“Birds of a Feather” second set opener was fun and appropriate, and drew the still reuniting crowd back in from set break. In a unique move, they delivered a serious “Carini” that got dark and deep and went into a well-received but pretty standard rendition of “Tweezer.” Everyone flipped at the sound of the first heady jam so early in the run, but to me it meant they weren’t holding out for anything particularly amazing. I raged it, had fun with crowd, and enjoyed the “My Friend, My Friend” that came after it. “Rock n Roll” was unfortunately weak, but the New Yorkers loved it, as did I, and finally “NICU” came along to save the set. It’s not that they played it particularly well, but it was perfect for the moment and caused a whirlwind of happiness around the venue. “Harry Hood” was nothing to write home about and a poor transition into an anti-climatic “Bug” set closer didn’t do anything to help it, but the 3-song encore was somewhat of a consolation prize; the “Tube” was a little surprising, and kicked into a high-energy, party starting “Rocky Top.” And even as predictable as the “Tweezer Reprise” was, it made my heart flutter in excitement for the next few nights.
Sometimes I like the audience recordings so you can hear what the crowd thinks and still hear the band pretty well, and the crowd was pretty pumped for a opener like “The Sloth” followed by a 15+ min “You Enjoy Myself.” This was another shocker, like “Tweezer” but at this point, we had to assume that the band wasn’t going to do anything we expected, and isn’t that always kind of the case? A little stumbling here and there throughout “YEM” didn’t crush it and they picked it up at the end for a killer ending jam. “The Moma Dance” into “Funky Bitch” (The Dancing Bitch?) got really good at points, with Mike taking serious lead and getting as funkadelic as the jam would allow. It dropped into a pretty good “Maze,” and I have to say that at this point I was heartily satisfied with what Phish was serving up so far. “Roses Are Free” was a welcome cover for the arena as the crowd sung out every word, but it seemed like filler material at the time; it was really the “Halley’s > Antelope” combination that was a particularly wonderful moment in that incredible first set.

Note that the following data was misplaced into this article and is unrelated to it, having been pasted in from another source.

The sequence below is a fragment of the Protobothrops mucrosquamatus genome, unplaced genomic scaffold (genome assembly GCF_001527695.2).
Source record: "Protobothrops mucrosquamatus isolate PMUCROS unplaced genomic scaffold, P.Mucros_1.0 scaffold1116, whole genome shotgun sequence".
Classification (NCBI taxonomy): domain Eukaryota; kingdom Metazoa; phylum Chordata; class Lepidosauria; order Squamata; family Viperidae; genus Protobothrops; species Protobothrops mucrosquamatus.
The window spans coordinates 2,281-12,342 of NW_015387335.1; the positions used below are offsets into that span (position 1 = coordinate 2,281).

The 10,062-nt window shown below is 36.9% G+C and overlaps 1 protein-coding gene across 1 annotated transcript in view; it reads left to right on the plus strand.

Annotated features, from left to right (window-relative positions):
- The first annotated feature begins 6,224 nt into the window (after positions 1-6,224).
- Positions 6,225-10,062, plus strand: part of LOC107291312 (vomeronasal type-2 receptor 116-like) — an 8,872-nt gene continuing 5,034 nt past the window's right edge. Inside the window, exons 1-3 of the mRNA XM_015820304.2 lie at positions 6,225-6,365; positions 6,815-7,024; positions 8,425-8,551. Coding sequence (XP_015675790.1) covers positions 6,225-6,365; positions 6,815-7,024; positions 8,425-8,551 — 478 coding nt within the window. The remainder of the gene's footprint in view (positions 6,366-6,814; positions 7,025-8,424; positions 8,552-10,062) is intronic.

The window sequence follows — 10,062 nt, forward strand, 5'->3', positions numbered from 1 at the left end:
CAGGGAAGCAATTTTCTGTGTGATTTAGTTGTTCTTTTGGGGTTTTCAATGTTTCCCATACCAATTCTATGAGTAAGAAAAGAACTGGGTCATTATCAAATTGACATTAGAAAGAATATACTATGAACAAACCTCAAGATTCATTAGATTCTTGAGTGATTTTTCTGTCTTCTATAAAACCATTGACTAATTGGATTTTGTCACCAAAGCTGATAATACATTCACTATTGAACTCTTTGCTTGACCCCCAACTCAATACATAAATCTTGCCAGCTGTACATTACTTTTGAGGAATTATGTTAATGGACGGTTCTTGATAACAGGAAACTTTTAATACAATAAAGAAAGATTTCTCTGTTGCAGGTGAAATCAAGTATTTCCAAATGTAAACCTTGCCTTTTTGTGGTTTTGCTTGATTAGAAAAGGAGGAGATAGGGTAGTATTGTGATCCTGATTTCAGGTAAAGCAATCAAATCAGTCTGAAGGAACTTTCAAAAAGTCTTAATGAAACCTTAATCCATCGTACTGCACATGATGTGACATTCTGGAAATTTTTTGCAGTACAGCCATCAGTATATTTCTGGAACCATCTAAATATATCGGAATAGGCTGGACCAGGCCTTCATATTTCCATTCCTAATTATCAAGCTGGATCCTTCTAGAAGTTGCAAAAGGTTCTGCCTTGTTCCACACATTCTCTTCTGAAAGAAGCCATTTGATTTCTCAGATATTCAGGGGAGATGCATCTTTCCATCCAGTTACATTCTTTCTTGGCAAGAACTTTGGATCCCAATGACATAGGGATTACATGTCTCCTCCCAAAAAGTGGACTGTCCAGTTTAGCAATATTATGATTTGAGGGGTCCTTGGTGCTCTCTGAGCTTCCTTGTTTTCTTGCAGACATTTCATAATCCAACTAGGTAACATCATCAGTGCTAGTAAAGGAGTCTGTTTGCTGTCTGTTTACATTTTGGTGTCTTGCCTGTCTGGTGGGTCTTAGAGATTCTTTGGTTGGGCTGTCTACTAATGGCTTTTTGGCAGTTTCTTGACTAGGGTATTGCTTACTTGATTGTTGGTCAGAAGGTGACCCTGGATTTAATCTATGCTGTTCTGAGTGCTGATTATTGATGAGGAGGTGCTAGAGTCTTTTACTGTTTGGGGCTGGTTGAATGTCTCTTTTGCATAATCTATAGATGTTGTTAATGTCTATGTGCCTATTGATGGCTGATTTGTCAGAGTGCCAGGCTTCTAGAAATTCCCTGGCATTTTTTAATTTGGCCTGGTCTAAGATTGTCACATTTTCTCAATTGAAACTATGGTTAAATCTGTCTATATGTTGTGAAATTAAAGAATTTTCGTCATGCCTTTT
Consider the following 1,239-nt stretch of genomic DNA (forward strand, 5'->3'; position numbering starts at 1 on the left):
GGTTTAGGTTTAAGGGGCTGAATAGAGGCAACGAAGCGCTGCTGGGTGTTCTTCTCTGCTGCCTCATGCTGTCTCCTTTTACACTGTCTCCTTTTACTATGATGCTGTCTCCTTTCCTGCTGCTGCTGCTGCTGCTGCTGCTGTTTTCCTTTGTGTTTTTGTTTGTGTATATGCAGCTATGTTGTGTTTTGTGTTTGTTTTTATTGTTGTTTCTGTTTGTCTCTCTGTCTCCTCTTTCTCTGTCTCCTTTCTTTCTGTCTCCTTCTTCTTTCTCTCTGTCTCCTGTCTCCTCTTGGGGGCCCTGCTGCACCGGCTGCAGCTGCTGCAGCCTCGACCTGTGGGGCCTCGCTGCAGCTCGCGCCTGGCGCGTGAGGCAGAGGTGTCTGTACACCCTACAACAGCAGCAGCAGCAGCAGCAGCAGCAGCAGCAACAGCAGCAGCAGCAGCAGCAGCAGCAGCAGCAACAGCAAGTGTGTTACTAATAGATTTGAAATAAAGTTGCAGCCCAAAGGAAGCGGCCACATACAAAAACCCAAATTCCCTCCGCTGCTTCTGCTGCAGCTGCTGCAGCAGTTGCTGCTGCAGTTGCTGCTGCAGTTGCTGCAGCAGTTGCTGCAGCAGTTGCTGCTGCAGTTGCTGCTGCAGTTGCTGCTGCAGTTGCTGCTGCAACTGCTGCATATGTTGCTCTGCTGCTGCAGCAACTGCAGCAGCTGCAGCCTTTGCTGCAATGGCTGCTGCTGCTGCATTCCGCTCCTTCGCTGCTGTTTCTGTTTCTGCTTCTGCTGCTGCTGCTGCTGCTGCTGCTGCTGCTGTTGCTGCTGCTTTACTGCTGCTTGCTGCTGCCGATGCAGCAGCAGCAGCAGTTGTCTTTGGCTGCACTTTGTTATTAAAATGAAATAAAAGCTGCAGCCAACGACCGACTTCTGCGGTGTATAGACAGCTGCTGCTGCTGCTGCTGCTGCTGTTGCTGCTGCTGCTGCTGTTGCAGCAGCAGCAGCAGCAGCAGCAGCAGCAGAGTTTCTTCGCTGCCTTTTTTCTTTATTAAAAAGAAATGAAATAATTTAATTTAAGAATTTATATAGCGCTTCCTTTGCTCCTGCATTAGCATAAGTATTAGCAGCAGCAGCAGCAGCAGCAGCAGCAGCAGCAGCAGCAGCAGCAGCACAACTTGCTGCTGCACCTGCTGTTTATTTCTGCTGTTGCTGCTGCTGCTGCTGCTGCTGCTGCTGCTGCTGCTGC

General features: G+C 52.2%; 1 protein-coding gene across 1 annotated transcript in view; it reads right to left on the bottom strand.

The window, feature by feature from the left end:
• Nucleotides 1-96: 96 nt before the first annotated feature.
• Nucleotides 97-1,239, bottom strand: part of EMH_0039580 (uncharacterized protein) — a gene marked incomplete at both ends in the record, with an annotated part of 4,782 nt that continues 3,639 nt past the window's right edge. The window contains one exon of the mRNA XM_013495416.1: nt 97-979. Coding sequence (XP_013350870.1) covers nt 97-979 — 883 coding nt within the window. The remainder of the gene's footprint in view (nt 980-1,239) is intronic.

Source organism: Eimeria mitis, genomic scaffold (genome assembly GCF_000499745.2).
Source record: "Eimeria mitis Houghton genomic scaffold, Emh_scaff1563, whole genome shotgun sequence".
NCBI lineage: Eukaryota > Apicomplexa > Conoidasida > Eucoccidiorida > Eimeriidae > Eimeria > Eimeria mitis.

The choice to open second set with “Crosseyed> Simple> Lifeboy” was possibly one of their best all weekend, and, though they didn’t get into any serious jamming and had a few slip ups, especially during transitions, the following sequence of “Guyute,” “Mike’s> Chalkdust> Hydrogen> Weekapaug” was pretty stunning as it was happening. There was obvious difficultly getting in and out of CDT, but once they felt comfortable, it was ragin’ pretty hard, as was the crowd. Easily the most rowdy of all night, and probably the most musically strong, it seemed like no body in that building was still for the entirety of the show. And, well, a “Show of Life” closer is just that. No better, no worse; after such a dense and interesting set list, it was nice to sit, reflect, and take the time, so I didn’t mind it and they played it well. But- surprise!- it wasn’t a closer at all, and when the boys started into “Character Zero,” it felt a bit like a tacky add-on at the last minute, but we dug it. The “Loving Cup” was just filling enough to leave the building confident for the next two days of glorious Phishdom.